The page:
Simplification of scientific jargon: “We take the complexities of the science around healthy and green and translate it to make it accessible to a consumer audience,” says Stevens. They cull their information from well-respected scientific journals and provide links to credible sources.

Clear Standards: Stevens says that “green-washing”—claims that products are more natural, organic, and more sustainable than they are—often make it difficult for consumers to make good choices. Terra Choice, a company that evaluates the veracity of companies making green claims, says that 95 percent of manufacturers’ claims are greenwashing in some way.

To help their users, Practically Green created standards for recommending products and services that are, as Stevens describes, “challenging but achievable.”

For example: “We made a decision about how much post-consumer recyclable material an item must have in order to be recommended on our site,” she explains. “When a company claims an item is compostable or biodegradable, we check to make sure that the item really is compostable or biodegradable in a consumer environment.”

Product Vetting: Stevens is a big believer in the wisdom of the crowd.

“Consumers know way more than anyone else about what is available, particularly in local markets,” she says. “You know who has a green housecleaning service, who has a green lawn care business.”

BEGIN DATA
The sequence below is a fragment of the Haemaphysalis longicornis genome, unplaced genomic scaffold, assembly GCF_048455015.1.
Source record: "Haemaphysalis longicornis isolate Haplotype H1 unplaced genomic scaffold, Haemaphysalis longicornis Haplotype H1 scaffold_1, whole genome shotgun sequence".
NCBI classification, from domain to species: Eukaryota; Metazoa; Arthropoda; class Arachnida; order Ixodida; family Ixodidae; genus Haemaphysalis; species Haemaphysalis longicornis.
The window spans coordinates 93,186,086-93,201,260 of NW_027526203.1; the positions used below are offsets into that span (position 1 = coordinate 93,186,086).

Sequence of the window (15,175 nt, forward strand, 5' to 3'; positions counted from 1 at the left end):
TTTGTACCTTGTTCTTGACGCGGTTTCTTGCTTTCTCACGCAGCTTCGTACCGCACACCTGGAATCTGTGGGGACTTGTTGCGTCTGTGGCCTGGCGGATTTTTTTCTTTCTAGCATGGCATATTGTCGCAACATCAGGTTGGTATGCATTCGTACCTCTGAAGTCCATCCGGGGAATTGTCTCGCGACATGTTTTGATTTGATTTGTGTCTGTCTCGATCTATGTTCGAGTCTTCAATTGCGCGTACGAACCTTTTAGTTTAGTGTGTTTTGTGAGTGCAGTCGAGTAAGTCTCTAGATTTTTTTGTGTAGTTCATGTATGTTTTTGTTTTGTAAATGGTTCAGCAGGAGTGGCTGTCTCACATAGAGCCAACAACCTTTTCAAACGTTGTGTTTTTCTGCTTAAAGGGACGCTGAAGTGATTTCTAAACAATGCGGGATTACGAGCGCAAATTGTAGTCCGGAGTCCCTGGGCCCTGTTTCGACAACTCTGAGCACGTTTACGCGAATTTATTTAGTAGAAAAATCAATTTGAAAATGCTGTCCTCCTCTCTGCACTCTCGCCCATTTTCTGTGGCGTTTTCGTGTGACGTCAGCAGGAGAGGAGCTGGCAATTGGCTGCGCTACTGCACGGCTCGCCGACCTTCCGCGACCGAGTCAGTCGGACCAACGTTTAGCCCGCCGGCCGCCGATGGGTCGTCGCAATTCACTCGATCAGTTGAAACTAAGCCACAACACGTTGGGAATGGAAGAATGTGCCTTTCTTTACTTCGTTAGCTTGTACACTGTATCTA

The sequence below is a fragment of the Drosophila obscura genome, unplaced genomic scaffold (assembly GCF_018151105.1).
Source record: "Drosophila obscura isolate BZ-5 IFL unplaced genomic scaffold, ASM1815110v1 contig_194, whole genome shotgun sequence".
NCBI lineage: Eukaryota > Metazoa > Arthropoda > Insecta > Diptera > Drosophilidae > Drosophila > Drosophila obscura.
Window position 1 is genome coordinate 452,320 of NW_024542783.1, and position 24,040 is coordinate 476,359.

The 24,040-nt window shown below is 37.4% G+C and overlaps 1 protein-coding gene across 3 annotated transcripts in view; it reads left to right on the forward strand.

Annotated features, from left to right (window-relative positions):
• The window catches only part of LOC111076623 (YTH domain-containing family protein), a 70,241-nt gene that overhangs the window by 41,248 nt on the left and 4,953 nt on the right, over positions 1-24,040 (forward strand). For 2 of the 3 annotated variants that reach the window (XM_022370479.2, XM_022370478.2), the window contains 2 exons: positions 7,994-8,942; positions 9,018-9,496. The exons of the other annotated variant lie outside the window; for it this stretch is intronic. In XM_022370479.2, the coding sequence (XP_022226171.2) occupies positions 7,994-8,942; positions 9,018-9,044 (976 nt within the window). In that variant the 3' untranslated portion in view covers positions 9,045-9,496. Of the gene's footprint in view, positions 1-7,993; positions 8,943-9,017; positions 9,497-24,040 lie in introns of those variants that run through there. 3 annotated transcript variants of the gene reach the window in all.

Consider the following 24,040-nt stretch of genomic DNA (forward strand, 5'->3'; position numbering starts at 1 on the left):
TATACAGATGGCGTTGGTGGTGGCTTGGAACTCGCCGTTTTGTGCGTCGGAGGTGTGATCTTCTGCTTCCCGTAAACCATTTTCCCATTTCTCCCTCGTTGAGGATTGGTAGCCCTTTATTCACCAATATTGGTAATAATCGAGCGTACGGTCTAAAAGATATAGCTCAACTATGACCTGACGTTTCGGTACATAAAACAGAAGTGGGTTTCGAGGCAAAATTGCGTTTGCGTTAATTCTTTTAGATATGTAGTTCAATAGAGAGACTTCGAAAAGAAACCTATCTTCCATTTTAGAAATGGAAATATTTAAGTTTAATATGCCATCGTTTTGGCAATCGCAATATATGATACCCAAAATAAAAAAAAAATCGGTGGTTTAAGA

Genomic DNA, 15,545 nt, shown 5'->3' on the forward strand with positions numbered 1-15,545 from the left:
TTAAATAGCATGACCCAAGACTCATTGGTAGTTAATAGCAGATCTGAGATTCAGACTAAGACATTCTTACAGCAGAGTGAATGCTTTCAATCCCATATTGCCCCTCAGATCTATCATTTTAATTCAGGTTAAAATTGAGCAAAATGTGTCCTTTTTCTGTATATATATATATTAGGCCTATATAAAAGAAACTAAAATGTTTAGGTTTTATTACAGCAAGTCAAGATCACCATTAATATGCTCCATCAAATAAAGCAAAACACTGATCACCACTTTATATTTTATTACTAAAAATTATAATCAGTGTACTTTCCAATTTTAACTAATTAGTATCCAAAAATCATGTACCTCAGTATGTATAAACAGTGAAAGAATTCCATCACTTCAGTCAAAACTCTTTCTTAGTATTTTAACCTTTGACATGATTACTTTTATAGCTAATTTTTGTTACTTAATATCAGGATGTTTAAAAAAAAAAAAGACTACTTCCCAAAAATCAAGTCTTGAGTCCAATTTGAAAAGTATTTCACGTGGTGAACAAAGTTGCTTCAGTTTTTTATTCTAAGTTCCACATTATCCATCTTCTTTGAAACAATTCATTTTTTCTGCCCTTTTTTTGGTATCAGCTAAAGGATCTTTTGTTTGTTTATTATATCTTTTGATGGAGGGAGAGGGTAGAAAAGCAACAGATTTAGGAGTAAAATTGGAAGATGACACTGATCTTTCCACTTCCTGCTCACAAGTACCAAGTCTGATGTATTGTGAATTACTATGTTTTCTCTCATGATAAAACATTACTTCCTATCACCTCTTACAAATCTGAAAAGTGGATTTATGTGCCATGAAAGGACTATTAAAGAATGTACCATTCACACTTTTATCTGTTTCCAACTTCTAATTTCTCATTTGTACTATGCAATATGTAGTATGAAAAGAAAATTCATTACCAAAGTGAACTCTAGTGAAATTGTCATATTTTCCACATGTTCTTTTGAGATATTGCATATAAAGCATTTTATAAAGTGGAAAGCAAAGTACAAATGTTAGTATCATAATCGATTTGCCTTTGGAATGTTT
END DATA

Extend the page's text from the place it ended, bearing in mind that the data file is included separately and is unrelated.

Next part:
Once a product or service has met Practically Green’s standards, they will post the recommended product on the site and let other members react. Users’ feedback can root out the ineffective products or poor services.

“Just because it’s green doesn’t mean it’s good,” she observes, and notes that the efficacy of the green products is important for consumers making the changeover. Happily, the quality of green products is ever improving, as more companies—even large companies like Clorox—are entering the market and competition is driving up the quality.

Leading corporate/institutional programs: Another service that Stevens provides is developing programs for a corporation or business that wants to encourage employees or associates to make changes.

The enthusiasm for this service has surprised her.

In late August, the head of NBC’s Green is Universal group, who is responsible for all green initiatives at NBC Universal, asked if Practically Green could help them build a Facebook application for their Green Week in November. They licensed a set of recommended actions for each of their networks.

“We offered 18 different pledges that their viewers were encouraged to take,” Stevens explains. In return, NBC pledged to donate $10,000 to the Nature Conservancy for the points these pledges earned.

It was, says Stevens, “a powerful collaboration.”

In less than 48 hours of posting the challenge, NBC received the pledges they’d requested to make a $10,000 donation. They not only met a second pledge donation, but a third one, as well.

Stevens is amazed how her one-time “mom-blog” has morphed, grown, and drawn on her business skills.

“I felt so passionately that there needed to be a way for this process of going green to be faster and easier and way more fun for people like me.

“If we, as a generation, can look back and say that because more marketers and media people and entrepreneurs got involved, we were able to help more people live more sustainably—then I feel I was doing my part.”